As I wrote and edited The Favourite, I became aware that there were many subjects about which I wanted to write, but which didn’t fit neatly into the structure of the book. Many of these were portraits, whether of men in Ralegh’s circle or of others caught up in the deadly dramas around Elizabeth I and her cousin, Mary Stewart, the former queen of Scotland.
Some, of course, I tried to find a home for in the book, only to remove them later because they presented too much of a digression from what is intended to be a compelling, fast-moving narrative. Others I took the decision to exclude earlier on, recognising that their presence would be a distraction. Often, there are brief glimpses of these figures in the background, men who define Ralegh by their company as much as by their differences with him.
But, having thus left them on the cutting room floor, I nevertheless always intended to find a forum to write about them, or to publish what I had written. Over the next few weeks, therefore, I will be publishing here what are, to all intents and purposes, deleted scenes from The Favourite, featuring characters who were either cut altogether from the finished book, or whose substantial parts as originally conceived were cut down to the literary equivalent of a few lines, a few seconds of screen time. One, on the soldier-poet George Gascoigne, was my first post. There will be another on the courtier and conspirator George Gifford shortly.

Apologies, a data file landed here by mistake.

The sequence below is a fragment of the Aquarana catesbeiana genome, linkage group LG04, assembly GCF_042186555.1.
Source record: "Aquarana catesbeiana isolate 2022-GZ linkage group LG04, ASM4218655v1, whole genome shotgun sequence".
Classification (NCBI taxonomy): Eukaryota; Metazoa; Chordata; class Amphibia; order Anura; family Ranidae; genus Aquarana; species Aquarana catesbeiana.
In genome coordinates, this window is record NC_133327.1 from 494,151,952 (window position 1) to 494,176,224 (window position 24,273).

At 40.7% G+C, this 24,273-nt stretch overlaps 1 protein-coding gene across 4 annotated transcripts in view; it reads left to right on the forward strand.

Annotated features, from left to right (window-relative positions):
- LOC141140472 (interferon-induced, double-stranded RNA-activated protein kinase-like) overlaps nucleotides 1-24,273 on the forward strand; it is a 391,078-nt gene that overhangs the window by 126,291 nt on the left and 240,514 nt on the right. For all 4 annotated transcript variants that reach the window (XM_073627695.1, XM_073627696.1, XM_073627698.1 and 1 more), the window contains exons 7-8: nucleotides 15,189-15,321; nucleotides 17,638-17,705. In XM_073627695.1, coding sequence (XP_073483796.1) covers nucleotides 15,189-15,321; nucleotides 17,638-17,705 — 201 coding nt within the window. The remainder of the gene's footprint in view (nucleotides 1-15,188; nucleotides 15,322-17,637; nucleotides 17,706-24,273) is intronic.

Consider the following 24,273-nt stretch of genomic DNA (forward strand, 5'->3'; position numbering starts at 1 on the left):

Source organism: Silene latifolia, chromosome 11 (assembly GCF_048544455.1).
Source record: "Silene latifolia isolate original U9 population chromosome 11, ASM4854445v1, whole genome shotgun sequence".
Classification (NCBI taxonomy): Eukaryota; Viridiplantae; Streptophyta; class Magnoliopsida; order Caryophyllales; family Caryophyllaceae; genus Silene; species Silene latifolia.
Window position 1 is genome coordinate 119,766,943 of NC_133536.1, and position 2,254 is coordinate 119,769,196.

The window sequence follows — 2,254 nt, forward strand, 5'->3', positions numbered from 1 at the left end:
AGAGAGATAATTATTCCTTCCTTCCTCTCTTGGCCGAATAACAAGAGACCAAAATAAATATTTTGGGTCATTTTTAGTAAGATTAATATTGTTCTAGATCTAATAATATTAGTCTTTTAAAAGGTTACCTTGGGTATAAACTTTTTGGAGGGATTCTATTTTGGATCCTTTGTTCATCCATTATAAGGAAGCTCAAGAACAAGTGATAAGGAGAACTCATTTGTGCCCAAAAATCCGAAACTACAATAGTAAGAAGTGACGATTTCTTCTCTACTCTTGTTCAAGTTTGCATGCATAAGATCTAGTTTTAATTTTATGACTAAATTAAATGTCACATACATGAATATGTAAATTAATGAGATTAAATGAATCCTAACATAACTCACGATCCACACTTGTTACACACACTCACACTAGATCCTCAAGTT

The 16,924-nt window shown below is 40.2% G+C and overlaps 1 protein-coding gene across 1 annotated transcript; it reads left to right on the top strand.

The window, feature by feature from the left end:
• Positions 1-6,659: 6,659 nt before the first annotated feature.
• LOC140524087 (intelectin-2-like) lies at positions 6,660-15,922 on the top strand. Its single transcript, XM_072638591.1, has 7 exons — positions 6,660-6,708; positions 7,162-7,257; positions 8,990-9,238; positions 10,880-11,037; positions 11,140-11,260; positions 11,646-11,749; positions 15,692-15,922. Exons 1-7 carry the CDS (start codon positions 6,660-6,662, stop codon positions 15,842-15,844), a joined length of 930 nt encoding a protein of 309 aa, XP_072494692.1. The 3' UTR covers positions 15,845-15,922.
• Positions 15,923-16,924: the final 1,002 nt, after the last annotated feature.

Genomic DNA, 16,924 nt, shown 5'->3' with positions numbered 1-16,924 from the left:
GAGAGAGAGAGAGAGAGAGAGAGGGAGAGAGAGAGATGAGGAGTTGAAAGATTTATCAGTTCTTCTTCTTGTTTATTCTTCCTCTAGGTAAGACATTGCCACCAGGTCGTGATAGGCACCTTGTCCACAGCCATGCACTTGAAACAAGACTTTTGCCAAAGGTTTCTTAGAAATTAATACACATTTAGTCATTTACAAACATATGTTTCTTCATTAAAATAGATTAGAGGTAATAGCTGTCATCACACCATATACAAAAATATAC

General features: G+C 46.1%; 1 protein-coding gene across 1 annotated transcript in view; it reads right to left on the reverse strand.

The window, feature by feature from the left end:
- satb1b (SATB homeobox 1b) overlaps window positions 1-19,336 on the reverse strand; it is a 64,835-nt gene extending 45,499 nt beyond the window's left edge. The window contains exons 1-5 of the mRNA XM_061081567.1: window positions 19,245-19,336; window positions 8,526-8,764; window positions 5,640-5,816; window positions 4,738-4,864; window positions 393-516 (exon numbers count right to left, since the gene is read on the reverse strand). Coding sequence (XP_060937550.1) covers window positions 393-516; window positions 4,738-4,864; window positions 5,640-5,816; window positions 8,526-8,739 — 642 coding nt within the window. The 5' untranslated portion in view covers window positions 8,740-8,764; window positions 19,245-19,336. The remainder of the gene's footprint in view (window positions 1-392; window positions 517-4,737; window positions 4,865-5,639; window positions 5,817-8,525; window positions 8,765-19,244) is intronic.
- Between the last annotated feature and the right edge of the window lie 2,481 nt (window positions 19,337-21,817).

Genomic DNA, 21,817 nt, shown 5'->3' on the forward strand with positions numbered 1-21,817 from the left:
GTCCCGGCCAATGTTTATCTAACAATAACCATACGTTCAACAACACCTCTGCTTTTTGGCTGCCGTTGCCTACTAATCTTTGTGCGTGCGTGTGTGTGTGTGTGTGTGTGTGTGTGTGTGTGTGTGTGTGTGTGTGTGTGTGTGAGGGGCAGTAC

These are not well-known men, but I believe they are interesting in their own right, with rich and revealing lives – perhaps particularly because they were ultimately unsuccessful – that offer distinctive perspectives on the pressures and challenges of life in late Tudor England. In some respects, these are fairly random writings; what they have in common is Ralegh. But if these are minor characters to us now, hidden in the shadows of history, I hope their stories nevertheless help us resist the temptation to over-simplify or over-determine the choices made by better known – that is, more exceptional, for both good and ill – men and women.
Having taken them up, then, I felt I had to do them some kind of justice. I hope I can do that now.